Pokémon Go has exploded since its release last week, bringing millions to the streets to catch 'em all.
The game has become the top grossing app in the app store and caused some adventures: A few
trainers have been mugged
, one found a dead body
and other gamers just can't believe how much they're exercising
On the UA campus many students (dare I say hundreds?) can be found roaming the mall and University Boulevard, staring into their phones and searching for Pokémon. The app, which layers gameplay onto the physical world, has become a cultural phenomenon.
That's all fine and good, but there are a few places everyone should agree to put away their Pokéballs—for instance, every memorial in existence.
The United States Holocaust Memorial Museum has asked visitors to stop catching Pokémon on their premises, out of respect for the memorial.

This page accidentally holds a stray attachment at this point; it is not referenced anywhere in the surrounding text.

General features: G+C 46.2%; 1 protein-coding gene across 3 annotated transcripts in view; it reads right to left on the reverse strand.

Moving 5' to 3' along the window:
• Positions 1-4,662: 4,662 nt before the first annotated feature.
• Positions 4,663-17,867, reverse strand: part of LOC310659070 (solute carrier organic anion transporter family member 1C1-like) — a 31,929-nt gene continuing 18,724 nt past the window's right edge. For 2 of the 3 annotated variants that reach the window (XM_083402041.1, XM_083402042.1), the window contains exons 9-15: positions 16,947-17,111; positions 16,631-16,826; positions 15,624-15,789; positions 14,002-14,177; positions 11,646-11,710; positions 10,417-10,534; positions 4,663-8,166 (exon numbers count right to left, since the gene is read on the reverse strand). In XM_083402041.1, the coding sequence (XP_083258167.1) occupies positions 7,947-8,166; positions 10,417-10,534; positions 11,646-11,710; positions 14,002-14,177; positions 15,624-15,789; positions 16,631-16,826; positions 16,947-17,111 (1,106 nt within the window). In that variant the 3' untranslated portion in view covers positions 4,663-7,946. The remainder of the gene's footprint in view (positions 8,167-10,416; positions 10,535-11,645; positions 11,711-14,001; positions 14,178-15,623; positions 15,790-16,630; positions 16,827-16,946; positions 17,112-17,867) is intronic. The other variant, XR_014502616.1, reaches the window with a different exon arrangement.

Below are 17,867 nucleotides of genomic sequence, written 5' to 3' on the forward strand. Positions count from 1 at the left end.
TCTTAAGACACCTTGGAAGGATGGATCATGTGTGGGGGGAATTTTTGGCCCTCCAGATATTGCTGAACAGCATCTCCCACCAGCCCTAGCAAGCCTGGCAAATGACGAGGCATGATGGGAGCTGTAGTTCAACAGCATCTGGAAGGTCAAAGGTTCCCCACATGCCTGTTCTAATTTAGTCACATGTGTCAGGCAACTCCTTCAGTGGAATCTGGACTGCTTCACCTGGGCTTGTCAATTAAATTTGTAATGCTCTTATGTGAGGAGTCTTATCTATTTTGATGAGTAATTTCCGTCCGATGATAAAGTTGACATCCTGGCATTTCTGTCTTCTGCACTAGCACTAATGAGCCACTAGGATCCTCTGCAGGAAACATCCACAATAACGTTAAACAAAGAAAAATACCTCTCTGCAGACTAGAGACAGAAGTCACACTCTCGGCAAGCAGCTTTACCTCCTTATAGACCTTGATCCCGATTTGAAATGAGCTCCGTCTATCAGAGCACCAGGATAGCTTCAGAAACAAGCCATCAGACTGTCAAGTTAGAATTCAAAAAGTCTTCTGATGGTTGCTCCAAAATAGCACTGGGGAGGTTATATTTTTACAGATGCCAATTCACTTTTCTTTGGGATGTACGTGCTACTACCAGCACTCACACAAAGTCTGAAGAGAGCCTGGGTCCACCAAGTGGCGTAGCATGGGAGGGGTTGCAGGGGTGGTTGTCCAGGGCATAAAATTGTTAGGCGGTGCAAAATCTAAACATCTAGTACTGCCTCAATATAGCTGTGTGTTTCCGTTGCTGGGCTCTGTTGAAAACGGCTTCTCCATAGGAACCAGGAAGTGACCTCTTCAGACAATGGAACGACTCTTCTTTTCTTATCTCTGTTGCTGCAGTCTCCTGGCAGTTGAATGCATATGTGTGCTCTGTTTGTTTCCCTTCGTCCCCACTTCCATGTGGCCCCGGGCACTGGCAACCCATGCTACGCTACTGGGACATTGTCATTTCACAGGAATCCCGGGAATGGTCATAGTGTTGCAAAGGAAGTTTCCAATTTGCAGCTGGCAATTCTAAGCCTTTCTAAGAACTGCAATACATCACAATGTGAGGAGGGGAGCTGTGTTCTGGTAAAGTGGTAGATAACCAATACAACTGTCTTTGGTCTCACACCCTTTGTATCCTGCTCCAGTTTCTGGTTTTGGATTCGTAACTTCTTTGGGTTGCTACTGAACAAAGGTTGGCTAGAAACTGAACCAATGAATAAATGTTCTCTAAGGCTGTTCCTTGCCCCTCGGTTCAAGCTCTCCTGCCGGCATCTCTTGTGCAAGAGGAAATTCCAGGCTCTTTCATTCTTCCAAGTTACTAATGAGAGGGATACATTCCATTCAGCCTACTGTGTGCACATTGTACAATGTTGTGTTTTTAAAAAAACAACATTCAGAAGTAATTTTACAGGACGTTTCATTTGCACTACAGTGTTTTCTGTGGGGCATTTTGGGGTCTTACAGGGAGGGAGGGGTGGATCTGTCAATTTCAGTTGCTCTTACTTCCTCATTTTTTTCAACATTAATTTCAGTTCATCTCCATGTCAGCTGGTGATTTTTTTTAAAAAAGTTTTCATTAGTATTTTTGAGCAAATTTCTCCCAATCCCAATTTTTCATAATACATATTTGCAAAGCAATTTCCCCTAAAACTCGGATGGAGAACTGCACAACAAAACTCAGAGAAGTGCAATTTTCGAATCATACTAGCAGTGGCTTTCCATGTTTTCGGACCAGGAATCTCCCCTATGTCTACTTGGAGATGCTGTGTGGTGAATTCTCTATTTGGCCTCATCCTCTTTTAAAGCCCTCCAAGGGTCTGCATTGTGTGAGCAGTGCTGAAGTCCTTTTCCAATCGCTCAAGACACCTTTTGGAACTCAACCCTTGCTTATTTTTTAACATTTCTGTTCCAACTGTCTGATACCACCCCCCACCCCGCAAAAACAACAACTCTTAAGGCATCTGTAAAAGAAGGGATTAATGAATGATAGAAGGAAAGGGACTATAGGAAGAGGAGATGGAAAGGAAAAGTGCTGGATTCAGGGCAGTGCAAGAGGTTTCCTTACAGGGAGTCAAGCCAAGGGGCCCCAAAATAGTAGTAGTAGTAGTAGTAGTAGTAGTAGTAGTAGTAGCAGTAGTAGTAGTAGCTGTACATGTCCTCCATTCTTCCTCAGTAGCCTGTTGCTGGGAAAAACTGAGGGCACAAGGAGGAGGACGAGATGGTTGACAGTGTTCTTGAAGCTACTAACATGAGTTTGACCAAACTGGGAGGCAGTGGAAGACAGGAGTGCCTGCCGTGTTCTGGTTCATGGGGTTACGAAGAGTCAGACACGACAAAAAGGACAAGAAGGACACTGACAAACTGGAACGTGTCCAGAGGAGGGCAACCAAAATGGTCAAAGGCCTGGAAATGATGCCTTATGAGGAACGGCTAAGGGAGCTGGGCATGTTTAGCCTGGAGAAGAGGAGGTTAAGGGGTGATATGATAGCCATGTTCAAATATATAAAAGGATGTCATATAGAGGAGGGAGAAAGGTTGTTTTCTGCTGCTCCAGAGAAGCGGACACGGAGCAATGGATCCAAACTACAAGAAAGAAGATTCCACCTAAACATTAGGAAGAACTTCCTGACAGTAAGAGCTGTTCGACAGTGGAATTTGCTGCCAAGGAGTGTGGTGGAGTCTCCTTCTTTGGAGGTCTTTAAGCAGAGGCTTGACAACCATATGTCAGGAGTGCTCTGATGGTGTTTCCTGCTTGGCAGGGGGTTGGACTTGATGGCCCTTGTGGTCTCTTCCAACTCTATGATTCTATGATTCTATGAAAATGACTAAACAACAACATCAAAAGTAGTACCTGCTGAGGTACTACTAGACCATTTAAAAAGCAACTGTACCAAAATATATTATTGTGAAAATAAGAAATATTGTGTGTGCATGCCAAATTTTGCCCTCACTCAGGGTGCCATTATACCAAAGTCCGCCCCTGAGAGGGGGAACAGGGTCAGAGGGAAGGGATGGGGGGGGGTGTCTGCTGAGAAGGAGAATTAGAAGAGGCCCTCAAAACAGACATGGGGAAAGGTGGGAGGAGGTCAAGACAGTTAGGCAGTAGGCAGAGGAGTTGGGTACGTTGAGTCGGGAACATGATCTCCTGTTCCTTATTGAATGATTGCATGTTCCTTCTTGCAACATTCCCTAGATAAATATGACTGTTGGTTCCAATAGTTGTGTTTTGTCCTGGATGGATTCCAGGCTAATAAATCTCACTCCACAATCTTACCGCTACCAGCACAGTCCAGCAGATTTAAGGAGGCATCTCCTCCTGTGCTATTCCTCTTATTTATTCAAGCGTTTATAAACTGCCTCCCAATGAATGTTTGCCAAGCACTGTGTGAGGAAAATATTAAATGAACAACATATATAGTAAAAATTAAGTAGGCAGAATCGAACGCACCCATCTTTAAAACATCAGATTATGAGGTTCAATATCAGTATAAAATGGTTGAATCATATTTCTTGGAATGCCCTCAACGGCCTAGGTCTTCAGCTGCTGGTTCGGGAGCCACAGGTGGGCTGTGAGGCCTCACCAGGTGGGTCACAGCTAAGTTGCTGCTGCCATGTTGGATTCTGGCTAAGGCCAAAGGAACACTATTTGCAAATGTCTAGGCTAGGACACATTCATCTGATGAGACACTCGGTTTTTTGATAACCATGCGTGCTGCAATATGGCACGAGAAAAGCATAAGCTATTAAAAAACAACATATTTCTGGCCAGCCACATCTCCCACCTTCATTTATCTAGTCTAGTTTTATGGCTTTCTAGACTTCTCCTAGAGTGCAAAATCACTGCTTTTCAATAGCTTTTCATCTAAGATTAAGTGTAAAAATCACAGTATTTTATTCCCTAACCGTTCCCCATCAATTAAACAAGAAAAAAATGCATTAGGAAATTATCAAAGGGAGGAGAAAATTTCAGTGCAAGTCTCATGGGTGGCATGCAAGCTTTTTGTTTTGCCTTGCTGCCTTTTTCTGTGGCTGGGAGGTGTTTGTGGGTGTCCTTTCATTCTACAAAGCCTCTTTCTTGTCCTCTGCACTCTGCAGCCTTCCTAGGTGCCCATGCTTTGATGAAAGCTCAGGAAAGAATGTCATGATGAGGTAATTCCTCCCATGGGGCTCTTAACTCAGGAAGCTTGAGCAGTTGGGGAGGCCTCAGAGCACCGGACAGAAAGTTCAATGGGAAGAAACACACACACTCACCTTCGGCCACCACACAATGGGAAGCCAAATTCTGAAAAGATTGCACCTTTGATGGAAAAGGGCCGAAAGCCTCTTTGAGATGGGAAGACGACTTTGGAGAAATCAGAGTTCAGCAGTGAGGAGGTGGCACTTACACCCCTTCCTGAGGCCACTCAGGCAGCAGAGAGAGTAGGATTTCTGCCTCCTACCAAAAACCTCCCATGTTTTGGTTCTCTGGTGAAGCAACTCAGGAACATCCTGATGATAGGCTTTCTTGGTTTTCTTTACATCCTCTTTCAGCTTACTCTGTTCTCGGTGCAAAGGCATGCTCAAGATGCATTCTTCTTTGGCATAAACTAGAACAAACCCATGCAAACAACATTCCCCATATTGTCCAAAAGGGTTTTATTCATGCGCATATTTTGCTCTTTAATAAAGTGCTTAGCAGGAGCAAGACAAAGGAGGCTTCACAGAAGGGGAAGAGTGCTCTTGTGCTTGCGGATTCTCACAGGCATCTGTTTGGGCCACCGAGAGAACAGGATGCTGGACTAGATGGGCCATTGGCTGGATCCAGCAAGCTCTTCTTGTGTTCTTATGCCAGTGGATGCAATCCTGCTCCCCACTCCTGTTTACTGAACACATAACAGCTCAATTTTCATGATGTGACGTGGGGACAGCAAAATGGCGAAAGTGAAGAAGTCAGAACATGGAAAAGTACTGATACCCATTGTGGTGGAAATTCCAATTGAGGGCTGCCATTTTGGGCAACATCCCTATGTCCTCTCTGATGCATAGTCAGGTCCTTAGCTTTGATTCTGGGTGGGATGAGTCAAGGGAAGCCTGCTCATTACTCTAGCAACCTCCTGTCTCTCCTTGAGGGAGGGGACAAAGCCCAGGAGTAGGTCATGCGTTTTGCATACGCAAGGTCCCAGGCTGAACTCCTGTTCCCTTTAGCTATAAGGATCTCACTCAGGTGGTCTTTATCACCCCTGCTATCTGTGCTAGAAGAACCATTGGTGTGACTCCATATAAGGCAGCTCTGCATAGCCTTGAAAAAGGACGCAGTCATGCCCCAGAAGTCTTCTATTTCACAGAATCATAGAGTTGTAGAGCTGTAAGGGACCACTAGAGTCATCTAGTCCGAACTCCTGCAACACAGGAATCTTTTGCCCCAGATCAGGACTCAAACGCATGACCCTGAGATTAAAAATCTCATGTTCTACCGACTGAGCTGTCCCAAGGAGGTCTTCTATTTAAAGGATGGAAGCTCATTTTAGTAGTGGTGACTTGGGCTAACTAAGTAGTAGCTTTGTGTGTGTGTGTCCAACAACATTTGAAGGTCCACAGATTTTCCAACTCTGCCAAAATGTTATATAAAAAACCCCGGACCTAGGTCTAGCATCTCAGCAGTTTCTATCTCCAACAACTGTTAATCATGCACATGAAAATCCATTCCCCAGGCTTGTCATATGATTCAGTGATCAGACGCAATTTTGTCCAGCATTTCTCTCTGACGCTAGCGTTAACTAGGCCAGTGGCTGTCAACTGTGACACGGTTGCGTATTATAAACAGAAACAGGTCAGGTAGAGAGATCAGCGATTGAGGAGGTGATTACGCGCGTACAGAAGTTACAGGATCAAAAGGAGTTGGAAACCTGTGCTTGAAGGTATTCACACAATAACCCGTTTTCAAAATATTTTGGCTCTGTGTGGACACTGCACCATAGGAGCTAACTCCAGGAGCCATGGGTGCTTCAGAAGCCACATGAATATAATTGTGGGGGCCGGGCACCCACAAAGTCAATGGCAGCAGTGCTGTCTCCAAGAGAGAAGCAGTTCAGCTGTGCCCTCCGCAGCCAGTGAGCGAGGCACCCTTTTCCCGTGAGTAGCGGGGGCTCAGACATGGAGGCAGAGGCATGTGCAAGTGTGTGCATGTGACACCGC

“Playing the game is not appropriate in the museum, which is a memorial to the victims of Nazism,” Andrew Hollinger, the museum’s communications director, told the Washington Post. “We are trying to find out if we can get the museum excluded from the game.” While the game has inadvertently caused many people to exercise as they hunt for eevee, pidgey and rattata, the game has also caused many people to forget their surroundings.
Similar reports have come from the 9/11 Memorial
and the Auschwitz-Birkenau State Museum
To all the trainers out there: The search for Pikachu may be important, but don't let it cause you to forget about the rest of the world.
In fact, take some time to explore the parts of Tucson you're following Pokémon to without
your phone in hand.